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20 May 2019

Digital manipulation as a teaching aid

Photoshop is a powerful image editing program. Its “cloning” tool allows the removal of “distracting” data from geological imagery. Examine these four examples and consider the ethical limits of the technique. Is it okay to remove fractures and lichens from an outcrop photo in order to allow novices to focus on the geological content you want them to learn from?

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18 February 2019

What the Best College Students Do, by Ken Bain

Periodically, the administrators at my college will buy a lot of copies of a particular book, and then distribute them to the faculty as a way of sharing a useful resource or message. Generally, I find that I have other more urgent ways to spend my reading time: books about astronomy or rocks or ancient life or politics or philosophy. But this semester there are a couple of new variables …

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28 November 2017

A new approach for teaching the geologic history of Virginia

I believe in tinkering with my teaching, and reflecting on the new approaches to see if I think they’re worth keeping or not. One of the topics I teach is the geologic history of Virginia. I do this because it’s essential knowledge to put the students’ upcoming field trip in context, but it’s also a nice example of how geologic techniques can be applied to understand the history of a …

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20 September 2017

Make It Stick, by Peter Brown, Henry Roediger and Mark McDaniel

This past spring, when I attended the InTeGrate workshop called “Teaching About the Earth Online,” one of the participants recommended the book Make It Stick, by Peter Brown, Henry Roediger and Mark McDaniel. Months later, the volume finally moved up in my reading queue to the top. It’s a fascinating account of the empirical research about how people successfully learn. I found it absolutely engaging and stimulating, in particular the …

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15 August 2015

Paleobiology database survey request

Dear colleagues, My collaborators and I are exploring the potential of big science databases, like the Paleobiology Database (see below), to enhance geoscience education and research at all types of institutions. We’re very interested in learning who is and isn’t currently using this and other databases for education and research and why. This work is supported by an NSF DUE grant #1504588. If you could take about 10 minutes to …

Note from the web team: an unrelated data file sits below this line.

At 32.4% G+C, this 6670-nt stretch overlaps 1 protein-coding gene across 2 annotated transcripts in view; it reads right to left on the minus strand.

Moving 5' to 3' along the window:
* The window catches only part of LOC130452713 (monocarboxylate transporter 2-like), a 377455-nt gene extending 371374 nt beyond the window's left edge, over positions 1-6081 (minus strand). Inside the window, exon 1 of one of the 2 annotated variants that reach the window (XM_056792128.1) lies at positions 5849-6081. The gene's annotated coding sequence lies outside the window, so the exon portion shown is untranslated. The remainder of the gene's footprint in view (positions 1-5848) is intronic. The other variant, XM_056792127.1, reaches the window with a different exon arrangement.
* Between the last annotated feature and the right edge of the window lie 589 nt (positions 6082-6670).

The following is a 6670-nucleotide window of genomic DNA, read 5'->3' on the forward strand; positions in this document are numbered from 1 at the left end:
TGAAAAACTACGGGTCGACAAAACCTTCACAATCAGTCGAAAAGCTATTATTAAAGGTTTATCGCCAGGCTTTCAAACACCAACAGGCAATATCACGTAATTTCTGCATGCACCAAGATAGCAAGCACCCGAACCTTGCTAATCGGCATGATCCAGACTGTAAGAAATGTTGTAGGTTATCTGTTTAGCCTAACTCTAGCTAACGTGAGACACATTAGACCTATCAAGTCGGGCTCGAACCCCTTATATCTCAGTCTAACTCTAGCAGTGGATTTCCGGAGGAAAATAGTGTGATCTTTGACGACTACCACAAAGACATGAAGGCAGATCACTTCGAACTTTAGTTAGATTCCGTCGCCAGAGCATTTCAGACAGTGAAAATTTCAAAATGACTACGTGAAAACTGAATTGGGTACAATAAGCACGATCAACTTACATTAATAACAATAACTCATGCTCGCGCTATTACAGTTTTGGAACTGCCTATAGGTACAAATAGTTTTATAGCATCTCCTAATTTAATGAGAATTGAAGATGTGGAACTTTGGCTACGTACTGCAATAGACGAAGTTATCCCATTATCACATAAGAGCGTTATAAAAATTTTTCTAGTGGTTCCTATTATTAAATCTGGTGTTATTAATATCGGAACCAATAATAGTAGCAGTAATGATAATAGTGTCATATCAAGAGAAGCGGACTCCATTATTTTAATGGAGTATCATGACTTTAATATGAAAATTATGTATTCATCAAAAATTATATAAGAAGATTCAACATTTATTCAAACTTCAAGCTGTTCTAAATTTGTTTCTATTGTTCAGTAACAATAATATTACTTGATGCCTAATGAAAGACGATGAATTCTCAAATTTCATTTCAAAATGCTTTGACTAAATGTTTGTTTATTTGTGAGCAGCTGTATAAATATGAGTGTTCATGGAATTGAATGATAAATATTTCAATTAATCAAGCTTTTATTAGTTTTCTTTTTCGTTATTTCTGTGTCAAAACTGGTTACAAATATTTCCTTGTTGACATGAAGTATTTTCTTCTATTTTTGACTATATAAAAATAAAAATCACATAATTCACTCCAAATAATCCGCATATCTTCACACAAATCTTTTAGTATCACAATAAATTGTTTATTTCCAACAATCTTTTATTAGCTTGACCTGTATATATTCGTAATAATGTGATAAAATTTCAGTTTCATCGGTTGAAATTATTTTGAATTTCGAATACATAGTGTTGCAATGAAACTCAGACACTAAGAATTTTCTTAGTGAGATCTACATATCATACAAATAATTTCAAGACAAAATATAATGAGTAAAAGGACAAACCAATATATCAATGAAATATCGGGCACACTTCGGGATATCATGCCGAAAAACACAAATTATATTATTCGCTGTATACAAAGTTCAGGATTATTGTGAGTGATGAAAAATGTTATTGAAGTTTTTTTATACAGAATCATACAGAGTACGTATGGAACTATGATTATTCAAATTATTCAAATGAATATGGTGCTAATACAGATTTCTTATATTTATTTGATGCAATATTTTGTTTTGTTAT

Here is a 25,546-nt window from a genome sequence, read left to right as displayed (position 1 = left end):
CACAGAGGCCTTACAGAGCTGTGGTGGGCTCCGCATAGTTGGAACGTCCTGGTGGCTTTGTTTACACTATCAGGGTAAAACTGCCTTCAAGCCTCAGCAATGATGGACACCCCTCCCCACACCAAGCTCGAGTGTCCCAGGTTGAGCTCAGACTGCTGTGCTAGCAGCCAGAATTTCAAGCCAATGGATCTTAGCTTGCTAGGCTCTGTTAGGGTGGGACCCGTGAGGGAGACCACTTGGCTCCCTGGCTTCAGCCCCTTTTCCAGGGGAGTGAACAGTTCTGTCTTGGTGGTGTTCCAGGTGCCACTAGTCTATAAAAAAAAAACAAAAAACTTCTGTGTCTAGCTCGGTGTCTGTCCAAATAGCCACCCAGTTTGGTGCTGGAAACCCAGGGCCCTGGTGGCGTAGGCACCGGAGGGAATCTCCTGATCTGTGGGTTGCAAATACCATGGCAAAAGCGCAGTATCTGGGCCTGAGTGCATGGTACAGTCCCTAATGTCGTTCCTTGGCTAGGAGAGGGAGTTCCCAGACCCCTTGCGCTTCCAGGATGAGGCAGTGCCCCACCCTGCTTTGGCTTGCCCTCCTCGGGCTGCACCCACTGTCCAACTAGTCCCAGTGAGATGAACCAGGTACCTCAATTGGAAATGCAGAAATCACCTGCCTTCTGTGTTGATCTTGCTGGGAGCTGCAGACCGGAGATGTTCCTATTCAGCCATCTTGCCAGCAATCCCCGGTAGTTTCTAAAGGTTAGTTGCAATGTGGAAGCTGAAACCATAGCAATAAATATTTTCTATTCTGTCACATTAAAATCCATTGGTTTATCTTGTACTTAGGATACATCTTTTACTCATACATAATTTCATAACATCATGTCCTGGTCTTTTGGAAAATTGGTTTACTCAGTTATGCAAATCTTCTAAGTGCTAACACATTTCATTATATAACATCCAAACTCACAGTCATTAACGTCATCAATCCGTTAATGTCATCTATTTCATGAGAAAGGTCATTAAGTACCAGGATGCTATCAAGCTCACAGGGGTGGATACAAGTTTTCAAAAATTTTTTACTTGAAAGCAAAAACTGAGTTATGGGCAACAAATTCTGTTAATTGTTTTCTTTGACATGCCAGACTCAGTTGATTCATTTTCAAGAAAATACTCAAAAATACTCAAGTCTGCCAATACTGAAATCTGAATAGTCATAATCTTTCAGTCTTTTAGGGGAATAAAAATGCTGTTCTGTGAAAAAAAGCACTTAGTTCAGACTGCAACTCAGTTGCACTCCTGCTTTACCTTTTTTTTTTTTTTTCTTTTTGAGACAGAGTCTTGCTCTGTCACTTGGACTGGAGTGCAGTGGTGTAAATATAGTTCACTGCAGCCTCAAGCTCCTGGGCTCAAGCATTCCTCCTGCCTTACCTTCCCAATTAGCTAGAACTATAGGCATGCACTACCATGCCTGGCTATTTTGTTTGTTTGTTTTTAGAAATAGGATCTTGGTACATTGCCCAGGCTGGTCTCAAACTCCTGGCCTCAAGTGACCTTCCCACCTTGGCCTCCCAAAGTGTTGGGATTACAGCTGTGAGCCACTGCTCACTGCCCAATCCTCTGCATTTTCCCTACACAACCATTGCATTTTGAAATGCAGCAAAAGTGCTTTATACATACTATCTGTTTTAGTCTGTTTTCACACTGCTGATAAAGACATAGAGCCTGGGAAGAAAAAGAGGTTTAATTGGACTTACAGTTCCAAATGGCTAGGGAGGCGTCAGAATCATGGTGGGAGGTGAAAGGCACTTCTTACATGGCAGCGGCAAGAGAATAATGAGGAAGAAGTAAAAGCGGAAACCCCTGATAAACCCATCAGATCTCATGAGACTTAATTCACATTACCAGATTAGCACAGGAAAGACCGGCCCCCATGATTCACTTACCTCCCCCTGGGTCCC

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12 August 2015

Rockies student projects, 2015

Another year, another batch of student projects from my Rockies field course, each intended to elucidate some aspect of the geology of the Montana / Wyoming Rocky Mountains for the general public: Geology of Grand Teton National Park (Marcell) Tilted glaciolacustrine beds near Glacier National Park (James) Blog on various aspects of the field course’s geology (Zack) A geologist’s guide to the Beartooth Highway (Peri) The Sawtooth Range and the …

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Student guest post: the Belt Supergroup in Glacier National Park

As longtime readers know, late summer is when my Rockies students submit their final projects – web-based explanations of key geologic sites they examined during the trip. Today, I offer you a guest blog post by student John Leaming. You’ll notice that I’m not *completely* absent from the post, however – I make a couple of cameos as “sense of scale.” Enjoy, -CB ______________________________________________________________ Glacier National Park, Belt Supergroup I …

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10 August 2015

Losing Ernie

I got horrible news yesterday. One of my favorite students committed suicide Saturday night. Ernie was a participant in last year’s Border to Beltway field exchange. He was a student at El Paso Community College, and was an enthusiastic participant in both phases of that program (a week in spring in West Texas, a week in May in the mid-Atlantic region). I only got to interact with him directly for …

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12 August 2014

More Canadian Rockies student projects

In addition to the projects I linked to last week, here are a few more: Jessica H. made a Prezi about the Kananaskis Trail outcrops, with a bonus trip up to Peyto Lake. Sean D. made a PowerPoint tour of the sedimentary features we saw in the Great Plains. James focused on the Cougar Creek drainage’s damage during the 2013 floods and subsequent remediation. Finally, Josh D. explored the geological …

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7 August 2014

A selection of “Canadian Rockies” field course final projects

I’ve got some student work to share with you today. Like yesterday’s guest post on deltas growing into Canadian Rockies glacial lakes, my Rockies students are turning in their final projects – digital products that aim to serve the world at large by introducing key places in the Canadian Rockies to a wider audience. The idea is to go from outcrop-scale observations to the larger context, to tell the interpretive …

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